It might not surprise you that according to some research that more than 80% of us will lie on our resume to boost our chances of finding a job. Some of the lies we tell are small; in fact most people will embellish work experience a little or make the job they are (or were) doing sound better than it actually was. Others will invent jobs and employers while some will even fabricate qualifications – yes, qualifications. In recent years there have been highly placed executives who have been caught out telling lies, with some even claiming to have master’s degrees and even doctorates.
In 2014 CareerBuilder’s research exposed the fact that 58% of hiring managers had caught a lie on a resume (with 2,188 hiring managers surveyed) and according to employers the most common were:
Embellished skill set – 57 percent
Embellished responsibilities – 55 percent
Dates of employment – 42 percent
Job title – 34 percent
Academic degree – 33 percent
Companies worked for – 26 percent
Accolades/awards – 18 percent
When it came to the most memorable lies we human beings are nothing more than a creative lot:
Applicant included job experience that was actually his father’s. Both father and son had the same name (one was Sr., one was Jr.).
Applicant claimed to be the assistant to the prime minister of a foreign country that doesn’t have a prime minister.
Applicant claimed to have been a high school basketball free throw champion. He admitted it was a lie in the interview.
Applicant claimed to have been an Olympic medallist.
Applicant claimed to have been a construction supervisor. The interviewer learned the bulk of his experience was in the completion of a doghouse some years prior.
Applicant claimed to have 25 years of experience at age 32.
Applicant claimed to have worked for 20 years as the babysitter of known celebrities such as Tom Cruise, Madonna, etc.
Applicant listed three jobs over the past several years. Upon contacting the employers, the interviewer learned that the applicant had worked at one for two days, another for one day, and not at all for the third.
Applicant applied to a position with a company who had just terminated him. He listed the company under previous employment and indicated on his resume that he had quit.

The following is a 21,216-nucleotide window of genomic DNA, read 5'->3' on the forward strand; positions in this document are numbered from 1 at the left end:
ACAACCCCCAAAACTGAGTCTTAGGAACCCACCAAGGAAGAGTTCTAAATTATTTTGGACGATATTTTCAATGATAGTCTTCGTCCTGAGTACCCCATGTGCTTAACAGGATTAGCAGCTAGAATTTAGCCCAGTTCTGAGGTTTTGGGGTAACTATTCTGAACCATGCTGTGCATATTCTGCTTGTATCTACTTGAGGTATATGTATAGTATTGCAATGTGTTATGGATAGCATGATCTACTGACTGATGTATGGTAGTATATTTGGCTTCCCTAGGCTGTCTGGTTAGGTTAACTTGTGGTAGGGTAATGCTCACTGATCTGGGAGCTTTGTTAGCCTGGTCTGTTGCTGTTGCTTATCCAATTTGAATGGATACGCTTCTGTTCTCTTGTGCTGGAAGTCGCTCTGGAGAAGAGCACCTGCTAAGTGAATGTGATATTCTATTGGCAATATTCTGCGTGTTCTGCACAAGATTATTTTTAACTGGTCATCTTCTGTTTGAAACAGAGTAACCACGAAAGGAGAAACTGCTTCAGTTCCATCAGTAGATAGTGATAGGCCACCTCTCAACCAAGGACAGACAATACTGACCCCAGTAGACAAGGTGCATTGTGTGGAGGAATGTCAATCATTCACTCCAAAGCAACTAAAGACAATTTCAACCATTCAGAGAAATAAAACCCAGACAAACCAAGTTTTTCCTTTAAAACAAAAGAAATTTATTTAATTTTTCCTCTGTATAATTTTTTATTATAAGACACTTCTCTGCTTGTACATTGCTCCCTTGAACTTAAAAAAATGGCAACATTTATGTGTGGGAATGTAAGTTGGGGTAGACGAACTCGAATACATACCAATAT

Applicant applied twice for the same position and provided different work history on each application.
And when it came to the sectors where liars were alive and well? Take a look:
Financial Services – 73 percent
Leisure and Hospitality – 71 percent
Information Technology – 63 percent
Health Care (More than 50 employees) – 63 percent
Retail – 59 percent
“Trust is very important in professional relationships, and by lying on your resume, you breach that trust from the very outset,” said Rosemary Haefner, vice president of human resources at CareerBuilder. “If you want to enhance your resume, it’s better to focus on playing up tangible examples from your actual experience. Your resume doesn’t necessarily have to be the perfect fit for an organization, but it needs to be relevant and accurate.”
“When we hired someone into a key management role we thought we had checked what we could. It turned out we should have checked his qualifications with his institution because that would have immediately raised some red flags. As a small business we just didn’t have the time to do the things a big company would have. In the end the big lie was he told us he had cancer, we bought into it and became so bogged down in what we believed was a big sad event. It turns out that it was just another lie in an attempt to cover up the earlier ones. It took hundreds of hours and weeks away from focussing on the business before we realised what was really going on and I lament if we had have only checked the qualifications at the very beginning we would never have hired him based on that first lie.” Said Austin Kim, COO of the Sustain Group.
So there we have it – but the truth is while candidates and jobseekers do like a little story telling the impact on a business if you do take someone on board without checking what they have said is accurate could be devastating. The message? Always, always check the facts.
First published at www.entrehub.org
About the author: Matthew Tukaki co-host of Talking Lifestyle: Second Career across the 2UE Radio Network, is Chairman of the global entrepreneurs movement, the EntreHub and Chairman of the global news distribution business, NewsNow. Matthew is formerly the head of one of the oldest and largest recruitment companies in the world, Drake, and is Chairman of Australia’s National Coalition for Suicide Prevention.
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